Step 1) Understand the ecosystem – PART 2

“A wise car hears one word and understands two” is a line quoted by one of the characters in Cars 2 movie.

A designer precisely does that 🙂 and comes up with his/her ‘mental model’ of the ecosystem using a visualization technique.

Mind map is a visualization technique that was introduced by Tony Buzan ( Google “mindmap” and you will get loads of links that explain how to create a mind map. A very detailed explanation of this can be found on Wikipedia:

Mind you, mind map is just one of the techniques of visualization. There are entity-relationship diagrams, time-series data, statistical distributions, maps, hierarchy diagrams, etc. You can use any or combinations of these techniques to create your view of the ecosystem. As discussed in the last post, I am comfortable with mind maps. Sometimes, I create infographics to depict my understanding of the ecosystem.

An advanced mind can refer to Edward Tufte’s books ( for deeper understanding of visualization methods.

To express the ecosystem in a graphical form, one need not be a great artist. Content is an important as the treatment. The ecosystem infographic is generally designed over a period of time – fine tuned every day as you (designer) get deeper insights on what is happening, who is influencing what, etc.

Engage with stakeholders, development teams, book their calendars. Set up some lock-down sessions with them :). Encourage them to express their wishful thinking using whiteboards. White-boarding activity is a sort-of ice-breaking ceremony between designers and stakeholders, which define the course of product/service design. Sessions like white-boarding activities need to be orchestrated professionally. Stakeholders are short on time and attention – pick their brains that will help you understand what and how they envision the product.

Some examples of the white boarding activities that I participated are shown below:

Whiteboard Sample 1

Whiteboard Sample 2

Whiteboard Sample 3

Whiteboard Sample 4

In your ‘lock-down’ sessions and white boarding activities perhaps, you may discover key information that is not documented anywhere. Record like a dicta-phone and act like a Sherlock :).

Last year I participated in one of the stakeholder workshops to understand the business requirements. The business goal was to transform the legacy desktop application (serving 13 US geographical states’ telecom professionals) into a portal based solution.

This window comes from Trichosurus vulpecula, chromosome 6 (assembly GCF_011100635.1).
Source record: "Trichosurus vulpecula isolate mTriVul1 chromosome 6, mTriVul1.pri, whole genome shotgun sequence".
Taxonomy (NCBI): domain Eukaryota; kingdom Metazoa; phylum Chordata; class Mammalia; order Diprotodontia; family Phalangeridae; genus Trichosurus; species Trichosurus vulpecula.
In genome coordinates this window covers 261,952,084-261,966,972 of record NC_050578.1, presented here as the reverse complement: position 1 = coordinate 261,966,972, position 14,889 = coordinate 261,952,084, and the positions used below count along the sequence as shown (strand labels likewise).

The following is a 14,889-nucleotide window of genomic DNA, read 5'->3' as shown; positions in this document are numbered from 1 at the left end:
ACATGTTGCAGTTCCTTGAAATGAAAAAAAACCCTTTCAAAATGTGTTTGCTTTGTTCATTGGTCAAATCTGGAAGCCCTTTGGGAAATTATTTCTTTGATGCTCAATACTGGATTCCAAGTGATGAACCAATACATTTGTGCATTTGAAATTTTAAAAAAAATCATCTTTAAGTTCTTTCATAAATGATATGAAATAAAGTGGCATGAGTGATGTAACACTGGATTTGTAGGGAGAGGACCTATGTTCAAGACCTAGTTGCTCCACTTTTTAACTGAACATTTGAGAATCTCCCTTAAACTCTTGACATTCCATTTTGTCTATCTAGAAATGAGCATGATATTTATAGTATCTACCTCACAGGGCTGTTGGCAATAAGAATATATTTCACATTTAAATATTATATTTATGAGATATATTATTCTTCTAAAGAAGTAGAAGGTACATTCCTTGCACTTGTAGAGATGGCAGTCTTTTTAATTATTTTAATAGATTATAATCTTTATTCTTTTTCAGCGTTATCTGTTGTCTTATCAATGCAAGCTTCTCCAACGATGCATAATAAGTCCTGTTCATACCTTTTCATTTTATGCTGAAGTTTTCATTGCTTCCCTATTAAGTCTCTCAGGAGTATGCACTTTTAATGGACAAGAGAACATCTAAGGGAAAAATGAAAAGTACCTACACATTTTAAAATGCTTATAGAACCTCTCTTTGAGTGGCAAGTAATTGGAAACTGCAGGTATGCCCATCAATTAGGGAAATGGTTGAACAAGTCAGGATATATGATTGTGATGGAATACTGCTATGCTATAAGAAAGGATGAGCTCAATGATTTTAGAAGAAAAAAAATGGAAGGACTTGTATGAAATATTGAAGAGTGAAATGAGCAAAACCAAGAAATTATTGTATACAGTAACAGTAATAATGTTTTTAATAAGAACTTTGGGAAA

I quickly sketched the following (an infographic) that captured the essence of that meeting:

On the left is depiction of PMO (present mode of operation) = old vendor’s engagement model with cost.

On the right is FMO (future mode of operation) = my development team’s engagement model with cost.

The picture was clear to me – My development team had to deliver a tough assignment at a very low cost in a less timeframe. We were at loss. As indicated by the management, we delivered in spite of all the constraints.

While I was on a teleconference call with one of the stakeholders for another project, I quickly drew the following, took a picture of it and shared with him in the call:
The overall goal of the system design was captured correctly. In the call, we nailed down the granularities of processes represented by numbers.

Lets go back to our earlier thread – the mind map.

Mind-map is your view, how you see things and their relationships with other elements. It’s your ‘mental model’. A mind map starts with a goal (e.g. “reduce the no. of help-desk calls for the company”). This goal could be further broken down into sub-goals and sub-sub goals. Imagine a tree structure with the centralized goal radiating out branches (that represents sub-goals) that reach wide. Every sub-goal paves way for a sub-sub goal and so on. I think Buzan explains this better than me :). Copy-pasting the following 10 steps from Wikipedia, hope this helps.